Death, Illness And Injury Overseas

You may have recently heard about the 3 Boston University students that were killed while in New Zealand. They were part of a caravan on their way to the Tongariro Crossing, an absolutely beautiful walk in the North Island of New Zealand, when their van swerved onto the shoulder, overcorrected, and crashed. In addition to the deaths, there were many students injured, one quite severely. Thankfully, she has just woken up from her coma within the last week and seems to be on the mend.

It was a terrible thing to happen, and it was made worse – in my opinion – by the fact that it occurred on Mother’s Day weekend. I couldn’t bear to think much about what those poor mothers must have felt and thought, getting a call about their child dying so far away and so near the end of the semester, at which point they would have been returning home. One of the students had even gone so far as to send her mother flowers for Mother’s Day in advance, making sure that she got them in time.The flight to New Zealand must have been awful and from here on out, Mother’s Day will be tinged and tainted with sadness for those families.

Death and illness don’t go away when you move countries. Another recent heart-breaking story surrounds 2 year old Kiwi triplets who died in a shopping-mall nursery fire in Qatar. Their parents – both New Zealanders – were working overseas and had lived there quite successfully by all accounts for the past several years. Pulling at my mother’s heartstrings was the little snippet I read where the mother, Jane, was named “Mother of the Year 2011”. I cried when I read the accounts from Jane’s parents, telling of that awful overseas phone call. Her mother asked the reporter, “What do you say?”

What do you say when a loved one dies so far away? When you can’t be there with their family in the first few hours or even days of their grief? I sometimes worry about what would happen if either Chris or I or both of us were injured or killed while so far away from our extended families. I don’t worry for our sakes, but for Joe’s. It’s morbid, but worth considering, especially when a child enters into the picture. The last thing I want is for either of us to be incapacitated and Joe to be on his own, waiting in government care until a family member from the US can get here.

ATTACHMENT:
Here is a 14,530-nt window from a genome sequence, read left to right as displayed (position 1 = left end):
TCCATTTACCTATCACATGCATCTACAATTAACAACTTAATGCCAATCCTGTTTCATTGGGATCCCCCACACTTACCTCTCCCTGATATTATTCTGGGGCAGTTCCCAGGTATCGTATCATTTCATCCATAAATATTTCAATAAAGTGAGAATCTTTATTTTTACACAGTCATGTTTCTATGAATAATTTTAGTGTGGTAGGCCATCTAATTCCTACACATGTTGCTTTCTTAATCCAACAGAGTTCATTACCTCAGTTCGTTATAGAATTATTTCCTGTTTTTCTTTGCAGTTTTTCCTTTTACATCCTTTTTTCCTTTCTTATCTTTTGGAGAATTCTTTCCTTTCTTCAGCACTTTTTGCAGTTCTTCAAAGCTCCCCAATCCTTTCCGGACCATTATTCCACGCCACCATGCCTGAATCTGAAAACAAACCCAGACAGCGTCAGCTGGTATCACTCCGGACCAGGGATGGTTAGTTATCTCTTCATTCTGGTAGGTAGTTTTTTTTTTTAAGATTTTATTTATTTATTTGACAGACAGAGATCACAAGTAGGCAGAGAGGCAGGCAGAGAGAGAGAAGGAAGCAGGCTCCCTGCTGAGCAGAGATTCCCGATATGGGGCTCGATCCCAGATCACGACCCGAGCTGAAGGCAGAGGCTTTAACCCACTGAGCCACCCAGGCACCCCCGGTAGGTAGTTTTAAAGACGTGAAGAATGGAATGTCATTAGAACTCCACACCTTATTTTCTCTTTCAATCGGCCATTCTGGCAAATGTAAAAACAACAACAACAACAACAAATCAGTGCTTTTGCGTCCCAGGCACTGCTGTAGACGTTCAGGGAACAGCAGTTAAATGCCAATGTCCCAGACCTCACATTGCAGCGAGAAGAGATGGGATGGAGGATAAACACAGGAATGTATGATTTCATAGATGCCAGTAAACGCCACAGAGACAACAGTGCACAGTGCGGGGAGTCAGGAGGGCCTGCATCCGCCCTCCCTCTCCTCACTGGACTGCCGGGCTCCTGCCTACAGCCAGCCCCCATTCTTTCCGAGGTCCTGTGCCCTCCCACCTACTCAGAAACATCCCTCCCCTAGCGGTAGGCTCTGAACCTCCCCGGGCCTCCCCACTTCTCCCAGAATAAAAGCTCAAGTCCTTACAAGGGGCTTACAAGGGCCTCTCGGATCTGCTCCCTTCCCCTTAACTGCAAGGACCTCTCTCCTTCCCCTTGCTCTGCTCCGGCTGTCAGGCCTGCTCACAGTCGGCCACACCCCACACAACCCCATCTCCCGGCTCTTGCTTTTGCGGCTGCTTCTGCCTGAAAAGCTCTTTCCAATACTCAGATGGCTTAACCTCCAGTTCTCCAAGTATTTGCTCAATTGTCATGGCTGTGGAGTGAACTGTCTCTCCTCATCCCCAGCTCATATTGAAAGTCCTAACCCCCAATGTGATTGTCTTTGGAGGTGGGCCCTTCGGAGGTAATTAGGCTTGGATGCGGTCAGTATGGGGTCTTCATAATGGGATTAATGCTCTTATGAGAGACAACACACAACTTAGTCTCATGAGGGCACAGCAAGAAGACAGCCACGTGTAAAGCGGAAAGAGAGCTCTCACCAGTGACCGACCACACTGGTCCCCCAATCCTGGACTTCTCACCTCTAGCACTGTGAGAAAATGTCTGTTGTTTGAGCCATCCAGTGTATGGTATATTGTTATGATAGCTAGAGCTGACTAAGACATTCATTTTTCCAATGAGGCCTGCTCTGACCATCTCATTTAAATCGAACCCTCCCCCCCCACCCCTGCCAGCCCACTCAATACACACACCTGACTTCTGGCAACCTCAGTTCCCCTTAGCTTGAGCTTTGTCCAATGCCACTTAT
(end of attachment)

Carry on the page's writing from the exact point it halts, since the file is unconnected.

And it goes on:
That’s why we made sure to create a will with very specific instructions, instructions that a non-expat might not have to consider. We outlined our wishes for things like funerals and the “usual stuff” concerning guardianship of Joe, but also what we would want done in regards to shipping our bodies back to the US, taking care of our belongings here in New Zealand, etc.. We also stated our desires in the case that we were seriously injured and unable to make decisions or care for our son. With Joe, we made sure that we nominated friends within the country to act as a temporary guardian and to take care of him till our family arrived. We spoke with our friends in advance and made sure that they were OK with caring for Joe in the unlikely event that Chris and I were both killed/injured, and then we named them in our wills.

You can never prepare for everything, but you can try to prepare for some things. I’ve seen death and I’ve seen the families in those first few agonizing moments when they realize that their loved one is gone. Life suddenly smashes into a blurry haze and making decisions like shipping bodies or selling belongings or nominating temporary guardians can be overwhelming. I don’t want our families to have to bear that burden on top of sorting through all of their emotions and sadness.

It might be depressing to think about final wishes, but it shouldn’t be. It’s a way of saying to your family and your friends that you love them and that you care about them and don’t want them to worry when you’re gone. If you’re living overseas and haven’t spoken with your family or your partner about what you would want in the event of your death or serious illness/injury, then do it. Then go the next step and make it official and legal so that there’s very little – if any – confusion about what your wishes are. Your family will appreciate it!

Jenny is an American from Indiana living abroad in Auckland, New Zealand. An ER nurse, she spends her spare time with her husband and infant son and enjoys photography, travel, and writing about her experiences as an expat. You can read more of her thoughts and opinions at www.practicallyperfectblog.com